Armed police patrol Edinburgh's Christmas market amid terror fears
These images show the 'rings of steel' protecting Scotland's Christmas markets as security is bolstered amid fears of Berlin-style copycat terror attacks.
Armed police, large concrete barriers and stop and search checks are being carried out at festive markets up and down the UK as many opened to the public last week.
Heavy police presences could be seen in at the Edinburgh Christmas markets where festivities kicked-off at the weekend.
Armed Police carrying large guns were seen on patrol and concrete bollards were in place at the Princes Street Gardens market, alongside festive shoppers.
Pedestrianised areas were blocked off to prevent vehicles driving into crowds - after an IS fanatic killed 12 when he ploughed a lorry through Berlin’s Breitscheidplatz last year.
And armed cops are also understood to be on patrol in Glasgow and Aberdeen.
A Police Scotland spokeswoman said: “Police Scotland is working with event organisers and partners across Scotland in the run up to the Christmas period to give advice and guidance on safety and security measures, taking into account any specific intelligence and the wider threat.
“Our priority is the safety and security of all those attending or involved, and the public are encouraged to continue with their plans to attend or take part in events as normal.
“The public may see additional protective security measures.
“There could also be increased security checks at some events and venues so we advise the public to arrive in plenty of time to allow for this.
“The current threat level across the UK from international terrorism remains at severe, meaning an attack is highly likely and we reiterate our long-standing advice to remain vigilant and alert.
“As ever we would urge the public to get in touch to report anything suspicious by calling the confidential anti-terrorist hotline on 0800 789 321 or in an emergency by calling 999.”
And there were similar scenes in London, Birmingham, Manchester, Leeds, and Bath with armed cops patrolling the perimeters of festive attractions.
Plain clothed officers will also mingle amongst the crowds of revellers in a bid to keep the nation safe from further terror attacks.
The moves come after the Local Government Association warned councils to be vigilant this year with the terror threat level to the UK currently at “severe”.
This means that an attack “is highly likely”.
London has been hit twice in the past 12 months by terror attacks involving vehicles on Westminster Bridge and London Bridge.
In response to those atrocities barriers separating traffic from pedestrians were erected on three of the capital’s bridges.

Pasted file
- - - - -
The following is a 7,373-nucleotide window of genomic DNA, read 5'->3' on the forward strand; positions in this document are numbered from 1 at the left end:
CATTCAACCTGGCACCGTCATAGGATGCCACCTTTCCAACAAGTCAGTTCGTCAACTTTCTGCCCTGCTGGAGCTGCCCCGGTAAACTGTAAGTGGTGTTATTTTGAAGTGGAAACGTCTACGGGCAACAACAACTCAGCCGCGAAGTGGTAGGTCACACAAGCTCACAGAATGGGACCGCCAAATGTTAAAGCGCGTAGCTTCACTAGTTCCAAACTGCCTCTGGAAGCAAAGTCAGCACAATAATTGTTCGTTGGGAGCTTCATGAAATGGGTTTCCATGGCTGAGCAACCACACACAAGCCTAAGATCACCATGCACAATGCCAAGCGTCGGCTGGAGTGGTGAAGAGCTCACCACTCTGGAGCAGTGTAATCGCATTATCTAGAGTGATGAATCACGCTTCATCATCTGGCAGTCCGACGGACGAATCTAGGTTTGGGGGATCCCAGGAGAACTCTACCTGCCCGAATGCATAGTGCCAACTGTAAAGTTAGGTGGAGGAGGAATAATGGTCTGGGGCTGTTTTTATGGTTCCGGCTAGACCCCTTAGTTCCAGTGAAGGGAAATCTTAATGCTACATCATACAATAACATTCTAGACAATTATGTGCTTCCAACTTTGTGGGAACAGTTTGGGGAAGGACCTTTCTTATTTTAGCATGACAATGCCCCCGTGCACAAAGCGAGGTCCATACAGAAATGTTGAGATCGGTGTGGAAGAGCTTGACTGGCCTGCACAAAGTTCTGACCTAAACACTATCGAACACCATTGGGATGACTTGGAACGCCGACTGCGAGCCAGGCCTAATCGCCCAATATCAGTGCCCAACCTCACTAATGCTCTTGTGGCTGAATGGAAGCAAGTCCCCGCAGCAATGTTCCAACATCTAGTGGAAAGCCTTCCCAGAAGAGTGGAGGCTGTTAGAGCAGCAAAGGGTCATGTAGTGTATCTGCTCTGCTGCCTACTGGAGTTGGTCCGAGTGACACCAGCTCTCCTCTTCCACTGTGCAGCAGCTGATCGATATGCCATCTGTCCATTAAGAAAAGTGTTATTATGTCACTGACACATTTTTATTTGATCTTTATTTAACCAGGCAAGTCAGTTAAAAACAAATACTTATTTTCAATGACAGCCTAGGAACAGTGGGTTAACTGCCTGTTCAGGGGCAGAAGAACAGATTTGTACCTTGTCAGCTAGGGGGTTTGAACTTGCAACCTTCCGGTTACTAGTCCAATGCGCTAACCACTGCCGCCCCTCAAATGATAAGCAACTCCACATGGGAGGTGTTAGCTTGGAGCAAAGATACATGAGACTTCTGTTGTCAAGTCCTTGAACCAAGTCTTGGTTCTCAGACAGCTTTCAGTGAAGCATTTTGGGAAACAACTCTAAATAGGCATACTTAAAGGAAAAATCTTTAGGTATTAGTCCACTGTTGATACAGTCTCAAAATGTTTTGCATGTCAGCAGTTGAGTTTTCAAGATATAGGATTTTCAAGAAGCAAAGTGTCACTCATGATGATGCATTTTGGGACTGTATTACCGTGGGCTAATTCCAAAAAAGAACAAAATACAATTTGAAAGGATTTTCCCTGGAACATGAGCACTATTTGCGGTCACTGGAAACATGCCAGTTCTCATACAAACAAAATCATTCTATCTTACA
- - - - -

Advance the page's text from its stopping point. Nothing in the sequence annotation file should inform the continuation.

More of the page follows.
Similar measures are now be in place at major Christmas markets - including Manchester, Birmingham and London’s Winter Wonderland in Hyde Park
Scottish Conservative shadow justice secretary Liam Kerr said it was “not ideal” to have armed officers on the streets but insisted: “Security has to come first.”
He said: “It’s not ideal to see armed police at such an event, but security has to come first.
“Police Scotland have a made a judgement call in light of what happened last year.
“These are highly-skilled and highly-trained officers.
“Most people don’t mind seeing such a presence so long as it’s subtle and not intrusive.”
Superintendent Mark Rennie, speaking on behalf of Police Scotland, said: “We are committed to ensuring the safety of all of those who live within Edinburgh, or who come to visit during the Christmas seasonal period.
“All security measures in place for the festive attractions have been agreed and implemented following detailed discussion between Police Scotland, event organisers and the City of Edinburgh Council.
“We will have an increased deployment of officers throughout the city centre as part of our festive policing campaign.
“We will be engaging with the public to offer a range of crime prevention and personal safety advice while at the same time providing a visible presence to deter crime and deal with any issues that arise.
“Edinburgh remains a safe place to live, work and visit but it is important that the public remain vigilant and report any suspicious activity or concerns they may have so we can investigate and respond appropriately.”
Councillor Donald Wilson, Culture and Communities Convener at the City of Edinburgh Council, said: “Hogmanay is one of the busiest nights of the year in Edinburgh and our Christmas celebrations are some of the very best in the world.
“Appropriate measures have of course been put in place this winter, as they are every year, to ensure the security of our popular winter festival destinations.
“They are simply a public safety precaution in the current climate and to reassure the public that we are putting their safety first.”
A spokesperson for Underbelly, as the organisers of Edinburgh’s Christmas and Edinburgh’s Hogmanay, said: “The safety and security of staff and visitors to Edinburgh’s Christmas is our number one priority, and we’ve been working with the City of Edinburgh Council, Police Scotland and other agencies and advisers to put in place robust and appropriate security measures.”